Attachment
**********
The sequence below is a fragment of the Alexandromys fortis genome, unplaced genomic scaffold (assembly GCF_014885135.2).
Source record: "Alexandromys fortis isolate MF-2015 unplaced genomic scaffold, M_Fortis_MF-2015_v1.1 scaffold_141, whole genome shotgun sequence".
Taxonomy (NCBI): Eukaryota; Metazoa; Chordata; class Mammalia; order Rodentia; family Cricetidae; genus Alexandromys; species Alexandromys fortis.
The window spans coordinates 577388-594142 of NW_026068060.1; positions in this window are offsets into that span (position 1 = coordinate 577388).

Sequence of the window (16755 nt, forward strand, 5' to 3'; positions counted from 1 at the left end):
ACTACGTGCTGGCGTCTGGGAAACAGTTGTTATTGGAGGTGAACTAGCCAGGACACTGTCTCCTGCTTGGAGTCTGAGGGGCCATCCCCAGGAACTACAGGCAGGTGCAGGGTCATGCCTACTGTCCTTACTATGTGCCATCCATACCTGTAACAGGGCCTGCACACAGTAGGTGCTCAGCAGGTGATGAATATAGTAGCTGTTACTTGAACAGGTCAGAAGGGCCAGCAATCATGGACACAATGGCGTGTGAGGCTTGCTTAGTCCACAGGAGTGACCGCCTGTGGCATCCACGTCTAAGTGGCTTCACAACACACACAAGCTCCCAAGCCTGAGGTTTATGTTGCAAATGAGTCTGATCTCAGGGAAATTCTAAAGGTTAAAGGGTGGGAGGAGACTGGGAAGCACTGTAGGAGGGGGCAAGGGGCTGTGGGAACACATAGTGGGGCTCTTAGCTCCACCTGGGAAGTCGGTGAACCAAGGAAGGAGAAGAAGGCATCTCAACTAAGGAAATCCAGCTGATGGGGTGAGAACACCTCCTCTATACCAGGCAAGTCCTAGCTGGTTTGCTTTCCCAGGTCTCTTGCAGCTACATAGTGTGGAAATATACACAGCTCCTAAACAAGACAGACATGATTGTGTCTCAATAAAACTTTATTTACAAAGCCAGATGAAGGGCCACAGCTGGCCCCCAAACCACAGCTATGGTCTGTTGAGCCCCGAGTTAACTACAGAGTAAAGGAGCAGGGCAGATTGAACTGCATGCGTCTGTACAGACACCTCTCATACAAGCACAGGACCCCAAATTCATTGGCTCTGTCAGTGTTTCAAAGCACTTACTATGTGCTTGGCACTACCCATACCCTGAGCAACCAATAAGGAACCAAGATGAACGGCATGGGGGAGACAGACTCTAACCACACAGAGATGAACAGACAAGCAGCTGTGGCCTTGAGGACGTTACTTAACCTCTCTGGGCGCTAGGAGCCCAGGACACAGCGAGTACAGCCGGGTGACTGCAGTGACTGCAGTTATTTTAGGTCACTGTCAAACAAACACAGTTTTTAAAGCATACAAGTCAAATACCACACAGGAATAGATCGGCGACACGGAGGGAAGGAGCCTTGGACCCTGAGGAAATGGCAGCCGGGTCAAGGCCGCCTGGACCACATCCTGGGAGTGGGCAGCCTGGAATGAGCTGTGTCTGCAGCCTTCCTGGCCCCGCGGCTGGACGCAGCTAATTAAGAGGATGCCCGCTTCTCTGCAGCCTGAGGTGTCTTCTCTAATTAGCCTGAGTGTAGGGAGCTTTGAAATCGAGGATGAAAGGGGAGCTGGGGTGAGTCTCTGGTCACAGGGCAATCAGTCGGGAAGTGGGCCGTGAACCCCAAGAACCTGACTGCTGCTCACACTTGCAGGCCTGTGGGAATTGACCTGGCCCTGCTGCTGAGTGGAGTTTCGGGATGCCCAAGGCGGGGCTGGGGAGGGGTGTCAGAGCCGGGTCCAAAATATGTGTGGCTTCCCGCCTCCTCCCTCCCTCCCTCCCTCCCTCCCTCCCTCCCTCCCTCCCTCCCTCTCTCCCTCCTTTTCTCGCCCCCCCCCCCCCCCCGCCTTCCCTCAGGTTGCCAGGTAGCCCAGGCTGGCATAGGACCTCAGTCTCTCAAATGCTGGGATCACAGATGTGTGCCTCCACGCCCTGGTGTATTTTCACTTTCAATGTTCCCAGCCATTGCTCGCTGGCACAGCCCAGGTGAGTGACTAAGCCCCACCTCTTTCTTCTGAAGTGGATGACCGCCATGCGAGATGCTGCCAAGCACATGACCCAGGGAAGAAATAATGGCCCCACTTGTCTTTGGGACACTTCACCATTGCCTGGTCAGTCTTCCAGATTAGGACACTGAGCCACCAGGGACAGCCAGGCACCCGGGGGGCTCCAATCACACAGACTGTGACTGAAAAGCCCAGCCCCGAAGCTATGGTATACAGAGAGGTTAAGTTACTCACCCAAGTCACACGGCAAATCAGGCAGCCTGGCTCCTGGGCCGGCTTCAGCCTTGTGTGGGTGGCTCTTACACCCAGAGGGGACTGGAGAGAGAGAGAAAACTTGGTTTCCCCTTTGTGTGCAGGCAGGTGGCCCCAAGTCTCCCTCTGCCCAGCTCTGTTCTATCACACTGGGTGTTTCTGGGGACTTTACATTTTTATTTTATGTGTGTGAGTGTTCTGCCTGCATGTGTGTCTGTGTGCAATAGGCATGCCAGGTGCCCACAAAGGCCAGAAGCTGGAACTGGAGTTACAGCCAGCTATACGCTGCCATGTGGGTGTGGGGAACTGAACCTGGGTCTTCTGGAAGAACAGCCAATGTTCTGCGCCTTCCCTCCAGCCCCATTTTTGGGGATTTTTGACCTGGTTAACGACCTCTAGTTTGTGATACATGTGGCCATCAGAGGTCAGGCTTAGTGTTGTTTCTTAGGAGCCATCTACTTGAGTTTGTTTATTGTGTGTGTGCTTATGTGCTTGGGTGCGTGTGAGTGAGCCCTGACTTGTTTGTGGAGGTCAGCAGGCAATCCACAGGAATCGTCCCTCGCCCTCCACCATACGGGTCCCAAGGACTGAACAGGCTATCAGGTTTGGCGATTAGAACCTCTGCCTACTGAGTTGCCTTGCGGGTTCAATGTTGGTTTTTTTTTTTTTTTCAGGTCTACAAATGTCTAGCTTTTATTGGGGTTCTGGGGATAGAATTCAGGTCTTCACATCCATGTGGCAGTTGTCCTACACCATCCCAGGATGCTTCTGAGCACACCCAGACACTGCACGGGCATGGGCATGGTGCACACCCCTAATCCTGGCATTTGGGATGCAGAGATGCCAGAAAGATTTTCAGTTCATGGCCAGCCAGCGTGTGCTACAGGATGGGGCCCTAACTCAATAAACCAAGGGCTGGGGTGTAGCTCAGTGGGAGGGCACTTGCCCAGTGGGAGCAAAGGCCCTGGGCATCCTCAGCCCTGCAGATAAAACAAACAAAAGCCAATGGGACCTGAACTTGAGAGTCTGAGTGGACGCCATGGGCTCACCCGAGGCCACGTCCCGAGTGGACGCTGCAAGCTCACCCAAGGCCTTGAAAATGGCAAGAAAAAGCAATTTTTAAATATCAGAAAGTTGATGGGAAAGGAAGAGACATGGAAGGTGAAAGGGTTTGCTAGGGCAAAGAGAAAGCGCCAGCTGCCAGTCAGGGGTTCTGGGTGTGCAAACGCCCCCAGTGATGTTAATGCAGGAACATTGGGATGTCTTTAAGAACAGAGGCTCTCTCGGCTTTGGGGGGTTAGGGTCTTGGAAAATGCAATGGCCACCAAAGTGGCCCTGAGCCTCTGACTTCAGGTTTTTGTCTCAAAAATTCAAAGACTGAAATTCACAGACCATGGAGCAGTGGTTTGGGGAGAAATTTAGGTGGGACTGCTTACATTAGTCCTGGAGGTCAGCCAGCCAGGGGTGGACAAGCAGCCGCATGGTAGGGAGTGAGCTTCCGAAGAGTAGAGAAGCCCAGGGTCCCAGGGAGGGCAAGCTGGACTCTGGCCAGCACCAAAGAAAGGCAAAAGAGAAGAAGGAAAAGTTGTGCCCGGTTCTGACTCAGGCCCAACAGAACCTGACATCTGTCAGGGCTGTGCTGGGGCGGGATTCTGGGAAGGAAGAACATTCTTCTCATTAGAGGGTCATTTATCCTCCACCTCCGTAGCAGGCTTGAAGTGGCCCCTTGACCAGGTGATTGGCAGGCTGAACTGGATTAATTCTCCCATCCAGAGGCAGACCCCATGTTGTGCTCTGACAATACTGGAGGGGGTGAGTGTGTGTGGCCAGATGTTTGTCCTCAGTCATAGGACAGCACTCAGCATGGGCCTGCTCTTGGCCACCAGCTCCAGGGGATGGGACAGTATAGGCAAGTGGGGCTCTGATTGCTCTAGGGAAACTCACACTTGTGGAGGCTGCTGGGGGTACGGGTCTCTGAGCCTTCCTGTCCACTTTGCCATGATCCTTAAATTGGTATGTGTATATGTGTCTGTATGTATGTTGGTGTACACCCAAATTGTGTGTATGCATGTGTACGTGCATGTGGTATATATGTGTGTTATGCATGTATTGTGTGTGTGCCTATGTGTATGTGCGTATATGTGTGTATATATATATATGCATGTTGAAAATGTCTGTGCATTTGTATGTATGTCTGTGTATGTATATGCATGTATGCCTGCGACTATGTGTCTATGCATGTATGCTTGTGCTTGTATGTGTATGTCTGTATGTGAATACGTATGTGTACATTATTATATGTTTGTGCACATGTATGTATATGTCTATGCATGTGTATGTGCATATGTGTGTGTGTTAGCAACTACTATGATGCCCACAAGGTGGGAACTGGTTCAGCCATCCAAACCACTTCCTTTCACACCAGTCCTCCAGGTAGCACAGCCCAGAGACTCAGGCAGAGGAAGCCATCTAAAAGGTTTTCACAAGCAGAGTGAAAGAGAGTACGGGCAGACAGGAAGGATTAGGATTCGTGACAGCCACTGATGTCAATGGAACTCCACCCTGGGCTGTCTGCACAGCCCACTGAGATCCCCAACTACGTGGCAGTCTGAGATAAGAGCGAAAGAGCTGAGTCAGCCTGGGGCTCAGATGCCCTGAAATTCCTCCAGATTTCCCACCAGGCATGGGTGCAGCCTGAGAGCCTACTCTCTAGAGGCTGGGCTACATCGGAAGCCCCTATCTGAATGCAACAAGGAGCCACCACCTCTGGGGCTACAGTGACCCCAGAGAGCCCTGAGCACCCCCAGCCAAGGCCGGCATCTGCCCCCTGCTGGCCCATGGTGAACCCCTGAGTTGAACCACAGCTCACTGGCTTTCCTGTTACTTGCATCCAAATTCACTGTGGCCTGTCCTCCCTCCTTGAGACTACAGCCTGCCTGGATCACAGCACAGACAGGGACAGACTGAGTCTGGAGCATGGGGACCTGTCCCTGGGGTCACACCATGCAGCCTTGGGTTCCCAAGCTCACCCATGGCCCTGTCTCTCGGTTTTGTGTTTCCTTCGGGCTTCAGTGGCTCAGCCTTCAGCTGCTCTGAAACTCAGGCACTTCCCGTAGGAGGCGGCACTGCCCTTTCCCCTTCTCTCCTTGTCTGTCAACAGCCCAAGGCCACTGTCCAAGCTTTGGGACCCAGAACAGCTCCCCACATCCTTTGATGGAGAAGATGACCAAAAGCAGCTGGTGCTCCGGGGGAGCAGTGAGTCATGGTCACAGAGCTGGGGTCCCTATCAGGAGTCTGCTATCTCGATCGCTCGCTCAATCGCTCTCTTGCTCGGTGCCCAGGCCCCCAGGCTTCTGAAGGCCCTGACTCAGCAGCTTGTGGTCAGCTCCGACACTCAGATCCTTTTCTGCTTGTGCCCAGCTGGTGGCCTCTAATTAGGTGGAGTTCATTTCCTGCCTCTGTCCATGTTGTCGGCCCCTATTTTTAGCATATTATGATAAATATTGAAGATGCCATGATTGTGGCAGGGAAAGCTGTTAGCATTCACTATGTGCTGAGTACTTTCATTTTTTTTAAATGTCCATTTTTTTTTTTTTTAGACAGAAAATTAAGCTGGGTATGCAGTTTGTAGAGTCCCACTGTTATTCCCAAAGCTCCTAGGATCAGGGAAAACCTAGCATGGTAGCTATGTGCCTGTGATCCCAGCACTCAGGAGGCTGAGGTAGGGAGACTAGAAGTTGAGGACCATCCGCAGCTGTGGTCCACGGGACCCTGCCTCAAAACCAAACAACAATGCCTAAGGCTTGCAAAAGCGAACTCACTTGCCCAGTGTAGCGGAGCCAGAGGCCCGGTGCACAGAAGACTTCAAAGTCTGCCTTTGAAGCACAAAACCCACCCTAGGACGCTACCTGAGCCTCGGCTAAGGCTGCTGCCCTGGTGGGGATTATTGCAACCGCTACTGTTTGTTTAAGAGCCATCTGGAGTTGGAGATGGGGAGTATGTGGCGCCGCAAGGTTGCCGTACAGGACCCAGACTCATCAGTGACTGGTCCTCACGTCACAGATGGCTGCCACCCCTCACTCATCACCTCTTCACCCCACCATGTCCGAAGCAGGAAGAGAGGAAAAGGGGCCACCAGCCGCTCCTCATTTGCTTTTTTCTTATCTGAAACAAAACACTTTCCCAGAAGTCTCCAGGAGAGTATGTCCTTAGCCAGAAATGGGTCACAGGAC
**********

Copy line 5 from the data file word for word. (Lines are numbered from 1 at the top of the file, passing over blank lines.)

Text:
Sequence of the window (16755 nt, forward strand, 5' to 3'; positions counted from 1 at the left end):